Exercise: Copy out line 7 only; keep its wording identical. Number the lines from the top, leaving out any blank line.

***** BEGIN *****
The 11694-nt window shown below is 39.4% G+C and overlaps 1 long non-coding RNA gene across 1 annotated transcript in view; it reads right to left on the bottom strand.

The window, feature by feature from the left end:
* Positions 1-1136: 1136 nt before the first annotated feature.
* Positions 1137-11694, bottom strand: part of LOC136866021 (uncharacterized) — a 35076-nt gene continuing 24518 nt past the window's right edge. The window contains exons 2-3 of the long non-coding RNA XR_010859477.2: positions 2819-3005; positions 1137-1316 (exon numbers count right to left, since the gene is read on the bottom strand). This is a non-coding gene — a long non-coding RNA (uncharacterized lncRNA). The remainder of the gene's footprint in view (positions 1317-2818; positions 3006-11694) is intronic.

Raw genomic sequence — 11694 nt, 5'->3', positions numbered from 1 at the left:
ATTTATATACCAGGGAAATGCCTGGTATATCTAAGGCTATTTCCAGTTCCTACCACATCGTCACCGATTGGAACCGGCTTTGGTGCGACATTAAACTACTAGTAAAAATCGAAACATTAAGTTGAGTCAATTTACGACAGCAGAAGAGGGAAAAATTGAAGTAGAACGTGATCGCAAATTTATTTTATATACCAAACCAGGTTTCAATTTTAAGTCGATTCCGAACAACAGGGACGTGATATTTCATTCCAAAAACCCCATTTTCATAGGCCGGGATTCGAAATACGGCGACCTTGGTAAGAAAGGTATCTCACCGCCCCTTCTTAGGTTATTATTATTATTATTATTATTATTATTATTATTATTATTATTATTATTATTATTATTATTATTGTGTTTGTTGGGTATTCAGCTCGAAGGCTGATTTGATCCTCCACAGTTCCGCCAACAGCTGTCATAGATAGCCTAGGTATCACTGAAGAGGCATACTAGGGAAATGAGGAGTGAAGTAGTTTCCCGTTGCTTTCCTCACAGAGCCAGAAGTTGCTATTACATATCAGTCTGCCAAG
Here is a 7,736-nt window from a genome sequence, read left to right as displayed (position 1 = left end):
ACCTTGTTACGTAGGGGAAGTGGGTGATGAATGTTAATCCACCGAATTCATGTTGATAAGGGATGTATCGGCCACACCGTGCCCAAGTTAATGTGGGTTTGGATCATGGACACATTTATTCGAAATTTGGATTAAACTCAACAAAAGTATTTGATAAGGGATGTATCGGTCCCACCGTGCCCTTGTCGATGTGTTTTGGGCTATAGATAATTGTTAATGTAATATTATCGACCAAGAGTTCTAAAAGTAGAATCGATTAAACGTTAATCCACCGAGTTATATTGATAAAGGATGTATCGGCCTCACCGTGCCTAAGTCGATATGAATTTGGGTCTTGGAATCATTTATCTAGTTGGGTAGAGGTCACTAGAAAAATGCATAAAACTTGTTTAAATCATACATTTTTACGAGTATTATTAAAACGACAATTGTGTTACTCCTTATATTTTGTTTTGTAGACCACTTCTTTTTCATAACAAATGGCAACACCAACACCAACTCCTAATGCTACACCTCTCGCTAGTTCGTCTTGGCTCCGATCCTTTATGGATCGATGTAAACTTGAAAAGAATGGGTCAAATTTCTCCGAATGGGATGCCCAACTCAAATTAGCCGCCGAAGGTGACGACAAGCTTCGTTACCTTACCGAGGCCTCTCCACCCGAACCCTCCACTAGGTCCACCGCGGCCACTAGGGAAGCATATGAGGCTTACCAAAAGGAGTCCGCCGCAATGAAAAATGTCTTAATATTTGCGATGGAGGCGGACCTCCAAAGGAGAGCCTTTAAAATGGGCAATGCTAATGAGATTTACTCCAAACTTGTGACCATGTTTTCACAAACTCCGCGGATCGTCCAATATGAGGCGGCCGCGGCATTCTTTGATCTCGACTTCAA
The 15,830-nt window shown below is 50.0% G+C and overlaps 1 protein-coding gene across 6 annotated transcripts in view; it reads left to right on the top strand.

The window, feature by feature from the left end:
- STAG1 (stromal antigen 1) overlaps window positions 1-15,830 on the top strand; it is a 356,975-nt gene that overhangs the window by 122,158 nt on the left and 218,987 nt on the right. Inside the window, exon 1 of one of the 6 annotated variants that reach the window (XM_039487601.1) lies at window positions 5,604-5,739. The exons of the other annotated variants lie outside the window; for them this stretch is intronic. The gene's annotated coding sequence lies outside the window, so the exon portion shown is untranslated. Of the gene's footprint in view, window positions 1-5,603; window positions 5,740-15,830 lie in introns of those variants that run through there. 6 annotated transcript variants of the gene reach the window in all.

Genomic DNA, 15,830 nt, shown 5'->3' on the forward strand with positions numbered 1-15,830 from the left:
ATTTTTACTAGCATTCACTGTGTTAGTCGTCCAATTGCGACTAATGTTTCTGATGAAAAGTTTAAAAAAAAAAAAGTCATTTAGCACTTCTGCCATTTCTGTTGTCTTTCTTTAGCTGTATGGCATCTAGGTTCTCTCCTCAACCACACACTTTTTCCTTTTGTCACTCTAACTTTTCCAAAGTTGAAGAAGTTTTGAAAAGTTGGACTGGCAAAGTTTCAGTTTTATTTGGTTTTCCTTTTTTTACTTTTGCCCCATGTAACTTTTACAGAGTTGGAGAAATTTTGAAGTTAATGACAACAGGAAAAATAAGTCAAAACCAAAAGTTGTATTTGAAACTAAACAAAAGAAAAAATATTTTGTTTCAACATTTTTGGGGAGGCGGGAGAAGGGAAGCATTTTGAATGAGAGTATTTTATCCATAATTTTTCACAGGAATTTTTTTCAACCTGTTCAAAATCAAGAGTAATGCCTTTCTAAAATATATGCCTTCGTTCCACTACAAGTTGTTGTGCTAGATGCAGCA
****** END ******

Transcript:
Here is a 7,736-nt window from a genome sequence, read left to right as displayed (position 1 = left end):